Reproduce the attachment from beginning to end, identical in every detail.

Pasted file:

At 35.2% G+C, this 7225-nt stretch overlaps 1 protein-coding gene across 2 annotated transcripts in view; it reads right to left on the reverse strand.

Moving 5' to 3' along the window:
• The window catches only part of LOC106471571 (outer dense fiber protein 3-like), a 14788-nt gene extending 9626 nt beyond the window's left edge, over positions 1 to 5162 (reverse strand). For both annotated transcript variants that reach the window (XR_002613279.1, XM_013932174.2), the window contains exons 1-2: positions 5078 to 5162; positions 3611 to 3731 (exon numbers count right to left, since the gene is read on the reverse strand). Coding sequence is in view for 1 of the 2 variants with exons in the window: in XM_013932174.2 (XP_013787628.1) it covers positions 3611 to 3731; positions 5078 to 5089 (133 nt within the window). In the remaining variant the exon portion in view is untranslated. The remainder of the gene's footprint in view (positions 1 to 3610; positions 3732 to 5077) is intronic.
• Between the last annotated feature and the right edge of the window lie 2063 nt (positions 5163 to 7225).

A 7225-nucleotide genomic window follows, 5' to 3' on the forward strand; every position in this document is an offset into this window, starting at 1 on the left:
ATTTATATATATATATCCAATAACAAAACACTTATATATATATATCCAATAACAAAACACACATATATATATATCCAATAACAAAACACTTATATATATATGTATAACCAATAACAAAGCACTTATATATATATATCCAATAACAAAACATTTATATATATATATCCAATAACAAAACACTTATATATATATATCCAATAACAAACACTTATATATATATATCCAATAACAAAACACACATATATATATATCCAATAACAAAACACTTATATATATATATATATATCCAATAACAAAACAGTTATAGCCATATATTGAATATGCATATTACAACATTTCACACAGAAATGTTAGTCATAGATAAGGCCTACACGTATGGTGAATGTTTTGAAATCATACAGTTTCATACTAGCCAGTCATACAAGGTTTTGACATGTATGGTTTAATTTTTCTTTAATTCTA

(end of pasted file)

At 35.2% G+C, this 7225-nt stretch overlaps 1 protein-coding gene across 2 annotated transcripts in view; it reads right to left on the reverse strand.

Moving 5' to 3' along the window:
• The window catches only part of LOC106471571 (outer dense fiber protein 3-like), a 14788-nt gene extending 9626 nt beyond the window's left edge, over positions 1 to 5162 (reverse strand). For both annotated transcript variants that reach the window (XR_002613279.1, XM_013932174.2), the window contains exons 1-2: positions 5078 to 5162; positions 3611 to 3731 (exon numbers count right to left, since the gene is read on the reverse strand). Coding sequence is in view for 1 of the 2 variants with exons in the window: in XM_013932174.2 (XP_013787628.1) it covers positions 3611 to 3731; positions 5078 to 5089 (133 nt within the window). In the remaining variant the exon portion in view is untranslated. The remainder of the gene's footprint in view (positions 1 to 3610; positions 3732 to 5077) is intronic.
• Between the last annotated feature and the right edge of the window lie 2063 nt (positions 5163 to 7225).

A 7225-nucleotide genomic window follows, 5' to 3' on the forward strand; every position in this document is an offset into this window, starting at 1 on the left:
ATTTATATATATATATCCAATAACAAAACACTTATATATATATATCCAATAACAAAACACACATATATATATATCCAATAACAAAACACTTATATATATATGTATAACCAATAACAAAGCACTTATATATATATATCCAATAACAAAACATTTATATATATATATCCAATAACAAAACACTTATATATATATATCCAATAACAAACACTTATATATATATATCCAATAACAAAACACACATATATATATATCCAATAACAAAACACTTATATATATATATATATATCCAATAACAAAACAGTTATAGCCATATATTGAATATGCATATTACAACATTTCACACAGAAATGTTAGTCATAGATAAGGCCTACACGTATGGTGAATGTTTTGAAATCATACAGTTTCATACTAGCCAGTCATACAAGGTTTTGACATGTATGGTTTAATTTTTCTTTAATTCTA